Nearly a century later, Frank and Deborah Popper (of "Buffalo Commons" fame and/or infamy) took note of population losses on the Great Plains and theorized that Turner had prematurely declared the death of the American frontier. Florence Williams, writing in High Country News, describes this phenomenon as "the frontier revers[ing] itself early in the 20th century, making a U-turn east." I would argue that it never really left.
I started thinking about this on Saturday night when, after attending Mass in a neighboring town, we watched The Sound of Music with Gabi, the exchange student living with us this year. (Gabi is from Austria and has heard, from at least a dozen Americans in her first two weeks here, "Oh, like in The Sound of Music!" So, we thought we'd fill her in on what everyone's talking about.) As you may remember, the movie's cinematography focuses a great deal on the natural beauty and historic architecture of Austria. During one of the shots the exterior of Maria's abbey, Gabi exclaimed, "Wow, the churches here really look different from the ones in Austria."
The particular church we had attended that night was hardly recognizable as a church at all, in fact. It is a wood-frame building with plain, white siding. It has a few small stained-glass windows, but during the daylight hours it is hard to notice them. Without the sign in front, one could easily mistake it for a house. It actually was built as a church (originally a Lutheran one) during the 1920s, then used as a Masonic Lodge, then finally turned into a Catholic church in 1949.
What struck me about Gabi's comparison was the age of the structures. The abbey used for the exterior shots (the interior was a Hollywood soundstage) in The Sound of Music had been there in some form for well over 900 years before the church we attended on Saturday was built. Much of what you see in the movie is "newer" additions... they're only 380 years old now
The thing is, the church built in the 1920s is one of the older buildings in that town. Colorado only became a state in 1876, and most of the towns in northeastern Colorado (where I live) weren't established until at least ten years after that. People of European descent have only lived in this area for just a little more than one lifetime (and well under two average lifetimes, by today's standards).
To put this in context, Turner says it took about the same amount of time after the founding of Jamestown for Virginia frontiersmen to cross (in any significant numbers) the Allegheny Mountains - the western boundary of... Virginia. And the era of frontier expansion in Europe, according to C.J. Bishko of the University of Virginia, took place over three 200-year phases. Chronologically, my little corner of the world could certainly still be called "frontier."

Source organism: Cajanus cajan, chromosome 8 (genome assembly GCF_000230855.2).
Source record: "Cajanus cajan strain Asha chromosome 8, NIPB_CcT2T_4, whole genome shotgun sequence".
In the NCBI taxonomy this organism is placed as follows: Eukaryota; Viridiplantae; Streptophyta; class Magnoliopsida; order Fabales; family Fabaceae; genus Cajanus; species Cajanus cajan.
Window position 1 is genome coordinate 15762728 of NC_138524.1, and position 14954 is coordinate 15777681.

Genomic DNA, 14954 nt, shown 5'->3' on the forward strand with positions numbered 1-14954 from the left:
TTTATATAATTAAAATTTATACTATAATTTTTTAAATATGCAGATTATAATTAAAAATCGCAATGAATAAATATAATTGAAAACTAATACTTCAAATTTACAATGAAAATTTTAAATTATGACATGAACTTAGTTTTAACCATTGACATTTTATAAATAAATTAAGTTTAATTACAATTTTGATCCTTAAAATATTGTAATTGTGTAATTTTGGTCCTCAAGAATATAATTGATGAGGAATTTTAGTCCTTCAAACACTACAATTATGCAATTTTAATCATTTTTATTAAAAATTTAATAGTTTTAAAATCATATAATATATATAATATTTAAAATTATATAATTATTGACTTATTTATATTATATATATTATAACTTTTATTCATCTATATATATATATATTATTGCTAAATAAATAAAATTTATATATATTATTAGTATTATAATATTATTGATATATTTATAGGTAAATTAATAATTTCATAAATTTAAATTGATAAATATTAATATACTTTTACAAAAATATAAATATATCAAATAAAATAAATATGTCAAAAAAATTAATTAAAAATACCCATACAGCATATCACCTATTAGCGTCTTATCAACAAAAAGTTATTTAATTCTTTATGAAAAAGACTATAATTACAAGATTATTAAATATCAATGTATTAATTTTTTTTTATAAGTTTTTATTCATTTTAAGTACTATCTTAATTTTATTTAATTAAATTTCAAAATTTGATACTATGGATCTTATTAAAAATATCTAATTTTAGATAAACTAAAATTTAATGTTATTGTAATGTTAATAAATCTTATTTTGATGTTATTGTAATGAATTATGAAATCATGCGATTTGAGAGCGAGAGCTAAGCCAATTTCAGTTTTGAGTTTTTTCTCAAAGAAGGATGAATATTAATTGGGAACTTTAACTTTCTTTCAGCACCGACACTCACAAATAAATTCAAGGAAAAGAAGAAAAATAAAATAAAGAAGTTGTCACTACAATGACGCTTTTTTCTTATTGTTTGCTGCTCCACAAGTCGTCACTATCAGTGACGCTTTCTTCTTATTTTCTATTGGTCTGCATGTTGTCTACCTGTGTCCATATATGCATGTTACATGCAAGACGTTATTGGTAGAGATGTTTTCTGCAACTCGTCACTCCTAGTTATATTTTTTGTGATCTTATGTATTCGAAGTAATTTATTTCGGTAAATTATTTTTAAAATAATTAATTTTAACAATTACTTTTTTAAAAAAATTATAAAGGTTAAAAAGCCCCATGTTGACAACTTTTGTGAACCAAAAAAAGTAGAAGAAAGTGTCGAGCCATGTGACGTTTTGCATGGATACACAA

It is still a frontier demographically, as well. The census standard quoted by Turner in 1893 is purely based on population density: two persons per square mile or fewer. As of the 2000 Census, the five counties (in three states) between Interstates 76 and 70 and straddling the eastern boundary of Colorado averaged a little under 4.2 persons per square mile. At least one county within about a 90-minute drive in each of the four directions from this spot sits at 2.0 or fewer.
Partially as a result of the Poppers' work , the U.S. Department of Health and Human Services funded the development of updated standards for the designation "frontier" which would be "more generally acceptable than using only a single factor - population density within a county." Essentially, the new definition combines the old measurement of population density with distance and time of travel required to reach particular services and/or markets. In the case of telehealth, the travel time and distance cited are 60 miles or 60 minutes away from a hospital with 75 beds or more.
Using this model, every county touching either side of the eastern border of Colorado is considered "frontier" (see map here), as are huge chunks of the Great Plains and the Rocky Mountain West. According to Florence Williams, "Over a third of the Plains' counties - 900,000 square miles - hold fewer than six people per square mile, and nearly half of those counties hold fewer than two people per square mile."
All of this raises the question of whether or not it really matters whether the places many of us in the Rural Republic live are considered "frontier" or not. As a practical matter, it really makes no difference what you call it (except with, perhaps, eligibility for certain programs through organizations like the Department of Health and Human Services). But I think there is a difference in the way we live.
One hundred and seventeen years ago, Frederick Jackson Turner wrote:
[T]o the frontier the American intellect owes its striking characteristics. That coarseness and strength combined with acuteness and inquisitiveness; that practical, inventive turn of mind, quick to find expedients; that masterful grasp of material things, lacking in the artistic but powerful to effect great ends; that restless, nervous energy; that dominant individualism, working for good and for evil, and withal that buoyancy and exuberance which comes with freedom-these are traits of the frontier, or traits called out elsewhere because of the existence of the frontier.
All of these traits are on constant display where I live, and I'm sure those of you reading this from similar backgrounds can identify with at least some of them. It was these frontier traits that Turner believed defined the character of our country and, in short, made America great. Despite Turner's lament, the frontier is still alive and, I believe, the people who live here may hold the key to what can make our country great again.